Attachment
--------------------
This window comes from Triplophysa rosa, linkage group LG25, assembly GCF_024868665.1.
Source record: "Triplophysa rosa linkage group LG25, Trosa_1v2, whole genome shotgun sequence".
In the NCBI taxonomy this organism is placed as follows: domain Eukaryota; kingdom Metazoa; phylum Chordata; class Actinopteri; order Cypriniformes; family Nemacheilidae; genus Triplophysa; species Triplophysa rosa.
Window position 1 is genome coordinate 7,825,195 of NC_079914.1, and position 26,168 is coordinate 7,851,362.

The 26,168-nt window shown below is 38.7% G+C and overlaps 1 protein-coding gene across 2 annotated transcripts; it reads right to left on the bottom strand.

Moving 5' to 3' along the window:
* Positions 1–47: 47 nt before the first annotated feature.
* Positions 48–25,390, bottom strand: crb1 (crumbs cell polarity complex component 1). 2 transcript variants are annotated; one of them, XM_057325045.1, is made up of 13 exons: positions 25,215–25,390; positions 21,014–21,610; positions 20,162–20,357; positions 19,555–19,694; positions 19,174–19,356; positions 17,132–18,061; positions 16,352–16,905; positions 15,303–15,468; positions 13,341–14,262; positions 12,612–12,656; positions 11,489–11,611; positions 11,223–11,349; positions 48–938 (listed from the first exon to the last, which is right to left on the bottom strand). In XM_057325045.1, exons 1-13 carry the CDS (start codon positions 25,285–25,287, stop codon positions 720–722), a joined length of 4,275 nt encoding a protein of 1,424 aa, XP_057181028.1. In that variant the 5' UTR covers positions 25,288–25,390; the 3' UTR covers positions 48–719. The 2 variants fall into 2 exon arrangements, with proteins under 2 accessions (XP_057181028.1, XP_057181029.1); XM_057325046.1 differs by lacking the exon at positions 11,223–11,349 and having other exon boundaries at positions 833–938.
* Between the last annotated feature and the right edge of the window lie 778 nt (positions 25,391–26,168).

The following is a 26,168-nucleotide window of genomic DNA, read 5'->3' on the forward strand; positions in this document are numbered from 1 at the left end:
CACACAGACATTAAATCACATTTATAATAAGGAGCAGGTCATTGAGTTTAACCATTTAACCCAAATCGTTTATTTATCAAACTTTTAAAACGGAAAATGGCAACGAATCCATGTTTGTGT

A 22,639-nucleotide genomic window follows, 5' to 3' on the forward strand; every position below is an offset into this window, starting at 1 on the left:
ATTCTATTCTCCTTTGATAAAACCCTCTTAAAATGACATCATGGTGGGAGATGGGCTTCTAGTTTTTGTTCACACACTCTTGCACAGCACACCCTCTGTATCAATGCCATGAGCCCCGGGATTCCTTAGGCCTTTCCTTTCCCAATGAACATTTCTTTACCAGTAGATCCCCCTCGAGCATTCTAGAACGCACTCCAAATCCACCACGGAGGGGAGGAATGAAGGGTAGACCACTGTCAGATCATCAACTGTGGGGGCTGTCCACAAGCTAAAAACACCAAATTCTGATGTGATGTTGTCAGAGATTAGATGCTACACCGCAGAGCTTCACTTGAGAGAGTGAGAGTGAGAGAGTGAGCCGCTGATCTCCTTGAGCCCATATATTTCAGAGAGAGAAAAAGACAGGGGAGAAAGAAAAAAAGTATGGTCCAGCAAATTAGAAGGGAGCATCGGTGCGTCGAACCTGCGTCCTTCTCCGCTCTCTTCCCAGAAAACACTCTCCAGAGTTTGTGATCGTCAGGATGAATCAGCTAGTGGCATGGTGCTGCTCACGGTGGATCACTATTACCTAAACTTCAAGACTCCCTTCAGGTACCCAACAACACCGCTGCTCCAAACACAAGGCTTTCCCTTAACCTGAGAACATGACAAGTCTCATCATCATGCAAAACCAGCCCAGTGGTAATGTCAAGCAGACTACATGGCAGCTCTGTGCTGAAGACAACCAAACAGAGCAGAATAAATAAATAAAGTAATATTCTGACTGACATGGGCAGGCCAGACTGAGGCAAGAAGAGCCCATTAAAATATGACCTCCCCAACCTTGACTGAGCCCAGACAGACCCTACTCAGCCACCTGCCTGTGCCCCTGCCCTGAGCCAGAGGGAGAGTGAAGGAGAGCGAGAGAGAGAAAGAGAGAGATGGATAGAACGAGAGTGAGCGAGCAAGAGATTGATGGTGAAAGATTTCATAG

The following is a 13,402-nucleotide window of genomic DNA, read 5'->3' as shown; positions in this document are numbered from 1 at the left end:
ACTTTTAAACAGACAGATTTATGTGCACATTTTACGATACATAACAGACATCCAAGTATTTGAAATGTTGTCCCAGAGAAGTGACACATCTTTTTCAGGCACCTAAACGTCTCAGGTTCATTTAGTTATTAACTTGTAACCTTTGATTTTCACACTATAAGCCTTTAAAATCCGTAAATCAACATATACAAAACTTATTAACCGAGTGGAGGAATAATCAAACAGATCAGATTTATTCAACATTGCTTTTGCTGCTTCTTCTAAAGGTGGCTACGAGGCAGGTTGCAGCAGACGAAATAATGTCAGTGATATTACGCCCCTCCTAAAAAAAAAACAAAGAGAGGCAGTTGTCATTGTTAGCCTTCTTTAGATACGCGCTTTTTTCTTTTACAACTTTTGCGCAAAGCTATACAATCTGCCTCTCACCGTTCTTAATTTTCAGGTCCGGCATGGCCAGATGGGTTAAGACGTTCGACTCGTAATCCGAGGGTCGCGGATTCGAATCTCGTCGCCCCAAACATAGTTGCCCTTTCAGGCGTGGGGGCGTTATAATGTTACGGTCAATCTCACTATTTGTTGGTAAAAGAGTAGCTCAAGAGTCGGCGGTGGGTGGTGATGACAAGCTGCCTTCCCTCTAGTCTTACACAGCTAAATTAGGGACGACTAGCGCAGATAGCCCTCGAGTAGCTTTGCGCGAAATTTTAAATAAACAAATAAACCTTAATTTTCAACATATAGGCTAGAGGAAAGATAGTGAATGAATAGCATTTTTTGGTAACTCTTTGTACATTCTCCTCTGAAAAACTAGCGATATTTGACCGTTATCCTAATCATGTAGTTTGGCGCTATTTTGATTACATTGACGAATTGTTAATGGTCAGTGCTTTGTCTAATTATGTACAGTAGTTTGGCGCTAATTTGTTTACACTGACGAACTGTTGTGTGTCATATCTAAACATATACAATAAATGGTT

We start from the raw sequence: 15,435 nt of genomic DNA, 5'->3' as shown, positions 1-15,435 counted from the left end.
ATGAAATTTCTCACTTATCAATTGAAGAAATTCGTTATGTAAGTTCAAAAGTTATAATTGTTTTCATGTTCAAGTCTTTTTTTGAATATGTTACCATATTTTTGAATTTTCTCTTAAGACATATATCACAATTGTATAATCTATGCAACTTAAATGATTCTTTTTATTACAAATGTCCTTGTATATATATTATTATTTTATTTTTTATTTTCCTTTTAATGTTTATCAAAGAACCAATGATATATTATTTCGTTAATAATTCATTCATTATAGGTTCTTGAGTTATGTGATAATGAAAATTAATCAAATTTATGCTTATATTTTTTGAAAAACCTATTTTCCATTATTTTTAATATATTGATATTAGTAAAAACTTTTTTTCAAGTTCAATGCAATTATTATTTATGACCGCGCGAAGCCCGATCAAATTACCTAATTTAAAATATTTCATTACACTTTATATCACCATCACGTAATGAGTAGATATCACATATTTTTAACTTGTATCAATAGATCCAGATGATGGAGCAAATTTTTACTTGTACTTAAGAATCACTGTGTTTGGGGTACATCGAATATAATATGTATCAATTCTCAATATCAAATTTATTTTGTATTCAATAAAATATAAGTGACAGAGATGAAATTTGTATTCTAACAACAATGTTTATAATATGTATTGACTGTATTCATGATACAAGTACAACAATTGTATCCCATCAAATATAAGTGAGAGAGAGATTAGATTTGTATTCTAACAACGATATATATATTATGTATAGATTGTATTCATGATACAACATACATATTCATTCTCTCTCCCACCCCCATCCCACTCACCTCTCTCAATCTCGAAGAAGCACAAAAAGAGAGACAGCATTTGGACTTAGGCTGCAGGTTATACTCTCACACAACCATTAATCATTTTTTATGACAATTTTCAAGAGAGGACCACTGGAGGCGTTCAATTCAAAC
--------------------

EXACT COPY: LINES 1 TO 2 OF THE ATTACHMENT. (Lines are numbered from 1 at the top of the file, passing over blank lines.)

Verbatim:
This window comes from Triplophysa rosa, linkage group LG25, assembly GCF_024868665.1.
Source record: "Triplophysa rosa linkage group LG25, Trosa_1v2, whole genome shotgun sequence".